4. How would addressing these challenges change lives? We feel that the 1-year of support offered as part of post-diagnostic support should be from when you need it, not from a formal diagnosis, as the diagnosis process can take a long time. Many need support ahead of their diagnosis. Further, we feel that longer than 1-year is needed. This would provide early support that could prevent major psychosocial problems experienced when coming to terms with a dementia diagnosis. Annual reviews also often don’t happen at the GP when they should, and they need to happen. Addressing this would provide the respect and dignity that those living with dementia should receive, ensuring ongoing support and being there for every part of living with dementia. Many people living with dementia also experience mental health challenges and there is an urgent need for psychological support to be more widely available (such as counselling and creative arts therapies) and for healthcare staff to be trained in supporting the mental health of those living with dementia. A better understanding of peer-to-peer support is needed as this can mean many things, along with better access to digital communities for rural communities. We also need individualised, personal care that acknowledges individual needs and preferences, as well as strong community support and care. In relation to the latter, this should include access to creative and cultural engagement. Individualised and community care can support to improve wellbeing, quality of life, and flourishing, enabling those with dementia to live well and contribute actively to our communities. In relation to community initiatives and peer support, we also need a better understanding and investigation of social return on investment, understanding how much money these initiatives may save in the long run for our health and social care services. We also feel that IT/digital technologies and creative engagement can support with keeping those living with dementia active, thereby supporting both physical fitness and psychological health.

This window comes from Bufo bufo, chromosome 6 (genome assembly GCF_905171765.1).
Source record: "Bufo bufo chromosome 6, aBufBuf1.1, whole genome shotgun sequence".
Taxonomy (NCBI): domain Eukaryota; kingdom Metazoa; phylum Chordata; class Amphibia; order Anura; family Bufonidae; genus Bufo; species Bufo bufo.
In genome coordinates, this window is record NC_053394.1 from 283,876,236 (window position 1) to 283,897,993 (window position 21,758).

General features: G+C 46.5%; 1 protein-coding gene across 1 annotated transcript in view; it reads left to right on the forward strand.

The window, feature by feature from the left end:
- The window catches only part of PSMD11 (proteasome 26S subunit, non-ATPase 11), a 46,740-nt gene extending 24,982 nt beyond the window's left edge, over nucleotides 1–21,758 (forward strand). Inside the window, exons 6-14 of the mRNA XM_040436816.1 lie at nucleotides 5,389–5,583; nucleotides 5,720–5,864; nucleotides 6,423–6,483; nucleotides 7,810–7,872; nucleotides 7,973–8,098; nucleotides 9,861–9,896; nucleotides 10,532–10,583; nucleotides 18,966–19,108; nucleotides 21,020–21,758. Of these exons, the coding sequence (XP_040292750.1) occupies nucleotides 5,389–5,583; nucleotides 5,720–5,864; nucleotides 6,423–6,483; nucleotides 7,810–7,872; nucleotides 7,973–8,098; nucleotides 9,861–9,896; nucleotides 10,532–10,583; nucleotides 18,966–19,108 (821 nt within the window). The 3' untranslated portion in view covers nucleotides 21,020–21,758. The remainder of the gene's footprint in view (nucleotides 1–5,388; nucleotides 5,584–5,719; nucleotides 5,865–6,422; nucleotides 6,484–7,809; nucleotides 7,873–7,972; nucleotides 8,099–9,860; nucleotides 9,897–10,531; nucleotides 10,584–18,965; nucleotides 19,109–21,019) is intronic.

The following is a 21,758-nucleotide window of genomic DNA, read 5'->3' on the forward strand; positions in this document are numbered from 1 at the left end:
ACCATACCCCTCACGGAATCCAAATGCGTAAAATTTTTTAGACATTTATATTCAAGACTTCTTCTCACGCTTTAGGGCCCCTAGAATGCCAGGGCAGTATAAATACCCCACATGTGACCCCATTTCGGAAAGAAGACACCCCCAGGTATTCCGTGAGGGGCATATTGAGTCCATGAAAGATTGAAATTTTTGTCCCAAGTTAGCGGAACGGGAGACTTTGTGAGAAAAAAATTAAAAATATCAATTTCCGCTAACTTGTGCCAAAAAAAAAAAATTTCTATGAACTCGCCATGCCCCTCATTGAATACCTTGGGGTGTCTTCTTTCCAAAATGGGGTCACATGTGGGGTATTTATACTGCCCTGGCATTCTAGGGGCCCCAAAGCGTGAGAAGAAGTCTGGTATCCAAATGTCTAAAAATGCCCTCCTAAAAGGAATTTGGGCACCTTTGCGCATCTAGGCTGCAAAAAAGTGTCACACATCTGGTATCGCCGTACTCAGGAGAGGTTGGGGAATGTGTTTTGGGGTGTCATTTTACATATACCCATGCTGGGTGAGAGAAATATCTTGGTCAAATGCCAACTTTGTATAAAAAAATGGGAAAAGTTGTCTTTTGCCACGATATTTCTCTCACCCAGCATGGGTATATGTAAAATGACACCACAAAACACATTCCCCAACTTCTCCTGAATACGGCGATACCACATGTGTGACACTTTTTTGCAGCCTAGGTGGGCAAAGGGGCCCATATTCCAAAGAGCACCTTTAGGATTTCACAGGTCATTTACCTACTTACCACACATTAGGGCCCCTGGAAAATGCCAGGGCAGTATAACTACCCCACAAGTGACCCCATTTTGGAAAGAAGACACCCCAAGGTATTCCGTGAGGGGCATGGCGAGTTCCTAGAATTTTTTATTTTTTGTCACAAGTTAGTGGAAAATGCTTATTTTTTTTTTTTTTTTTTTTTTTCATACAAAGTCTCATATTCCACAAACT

Scot gov response